Street Smarts for Change Management

Nine secrets of organizational change your employees won’t tell you

Jeff Cole
Contributor: Jeff Cole
Posted: 04/27/2014

Sometimes it feels like change is everywhere we look. The frequency of change, the amount of change, and the complexity of those changes are greater today than at any point in human history. It’s no wonder then that when you change a process in your organization things don’t always go as planned.

Here are some important things your employees won’t tell you about change:

#1: "We’re scared of change"

We won’t come right out and say it, but it feels at times like we’re barely in control here. We just get the hang of how to do something and it changes. We’re concerned it will be disruptive to the pattern we have grown accustomed to. We need you to be as clear as possible in describing the change so we know what to expect.

Oh no….not more change?!?

#2: "We want to hear it from our boss"

We get so many changes coming at us, the first thing we do is ask our direct boss if we really have to do what you asked. If you want to speed things up, be sure we hear about any new changes from our direct boss.

#3: "Don’t expect us to hear it and remember the first time"

Your carefully crafted email announcing your process change is just one of 154 emails I may get today. Chances are I won’t remember. If you really want us to know about it and remember, please tell us multiple times and in multiple ways.

#4: "We don’t all think the same – or think exactly like you do"

Employees are not herds of sheep that simply follow the leader. We’re complex creatures who each have different perspectives. We think at different speeds, in different sequences, and focus on different questions. What makes sense to you as you sit in your office writing a change communication may not necessarily make sense to us. If you want your message to get across, think about the change from our perspective and be sure to address the questions we’ll have.

#5: "It takes time for us to get used to the idea"

Big changes are a shock to our system – mentally emotionally, and resource-wise. You can lessen that impact if you give us time to get used to the idea before implementation.

#6: "We’re resisting the change because we think it’s the right thing to do"

We don’t come into work each day thinking "How can I screw up the company today?". If we’re not following your process it’s either due to ability (I don’t have the information, access, permissions, training, etc. to follow the new process) or willingness.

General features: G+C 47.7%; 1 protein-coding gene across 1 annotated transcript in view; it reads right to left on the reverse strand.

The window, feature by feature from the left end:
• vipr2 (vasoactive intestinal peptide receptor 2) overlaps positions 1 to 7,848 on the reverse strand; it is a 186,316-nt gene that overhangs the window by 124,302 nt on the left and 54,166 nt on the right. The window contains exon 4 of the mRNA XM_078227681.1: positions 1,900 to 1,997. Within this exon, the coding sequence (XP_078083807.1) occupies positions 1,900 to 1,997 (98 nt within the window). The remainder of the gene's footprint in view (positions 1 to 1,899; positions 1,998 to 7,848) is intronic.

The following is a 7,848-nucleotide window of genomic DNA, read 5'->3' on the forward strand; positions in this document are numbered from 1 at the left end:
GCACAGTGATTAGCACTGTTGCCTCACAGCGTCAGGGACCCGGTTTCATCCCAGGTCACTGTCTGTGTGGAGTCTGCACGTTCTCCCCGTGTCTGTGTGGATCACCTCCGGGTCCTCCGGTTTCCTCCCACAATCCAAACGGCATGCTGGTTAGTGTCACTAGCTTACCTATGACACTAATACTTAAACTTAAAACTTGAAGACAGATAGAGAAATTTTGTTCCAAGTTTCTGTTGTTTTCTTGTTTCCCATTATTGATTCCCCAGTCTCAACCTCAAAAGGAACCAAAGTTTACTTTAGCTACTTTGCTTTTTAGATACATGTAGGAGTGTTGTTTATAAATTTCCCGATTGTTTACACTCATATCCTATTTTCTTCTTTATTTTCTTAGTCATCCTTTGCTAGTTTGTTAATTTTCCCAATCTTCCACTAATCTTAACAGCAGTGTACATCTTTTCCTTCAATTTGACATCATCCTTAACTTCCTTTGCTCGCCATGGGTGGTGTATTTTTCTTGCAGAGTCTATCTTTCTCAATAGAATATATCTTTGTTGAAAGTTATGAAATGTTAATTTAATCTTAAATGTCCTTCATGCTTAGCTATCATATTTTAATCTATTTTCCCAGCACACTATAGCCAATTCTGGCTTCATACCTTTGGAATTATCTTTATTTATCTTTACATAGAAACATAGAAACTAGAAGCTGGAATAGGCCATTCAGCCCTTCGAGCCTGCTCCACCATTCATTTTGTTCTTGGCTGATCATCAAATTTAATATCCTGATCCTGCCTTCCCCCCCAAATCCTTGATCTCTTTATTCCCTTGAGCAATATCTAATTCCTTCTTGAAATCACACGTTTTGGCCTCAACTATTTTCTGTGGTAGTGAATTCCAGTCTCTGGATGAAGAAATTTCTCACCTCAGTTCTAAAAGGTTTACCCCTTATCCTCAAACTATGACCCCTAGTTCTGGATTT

If I am unwilling to follow your new process it’s likely that I find the new way more painful than the old way and think that not following the new process is the best thing to do. I may have misunderstandings that lead to this. You may want to explore ways to make the rationale and benefits very clear to me and find ways to make it hard for me to follow the old process.

#7: "We’re not engaging because we think you’ll self-destruct"

No one will raise their hand and tell you this, but we’ve been here for quite a while and seen changes like this come and go. We’ve learned that if we just stay in the shadows and wait it out, this change will self-destruct. If you want us to engage, you’ll have to tell us how this will be different than before.

#8: "We’ll engage if we feel like we were involved in the decision"

Life today is full of indignities and struggles. We don’t want another change shoved down our throats from some anonymous corporate staff office. We’ll be much more likely to engage if you involve us in the decision and design process along the way. We’ll feel a sense of ownership and feel like we have a hand in our own destiny.

#9: "My capacity to absorb this change isn’t the same as the person in the office next to me"

My ability to absorb your proposed change is a function of how much capacity I have to take on more change. That mental, physical, and emotional capacity is determined by what is going on in not only my work life but my life outside work as well. We don’t all have the same capacity to absorb. I may be fine, but the person next to me just had his mother in law move in, his basement flooded and his dog bit him. He may be a tad bit distracted when you unveil your plans.

There you have it, straight talk from those on the receiving end of your changes. Great info to keep in mind as you proceed to roll out your next change!

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Jeff Cole
Contributor: Jeff Cole
Posted: 04/27/2014


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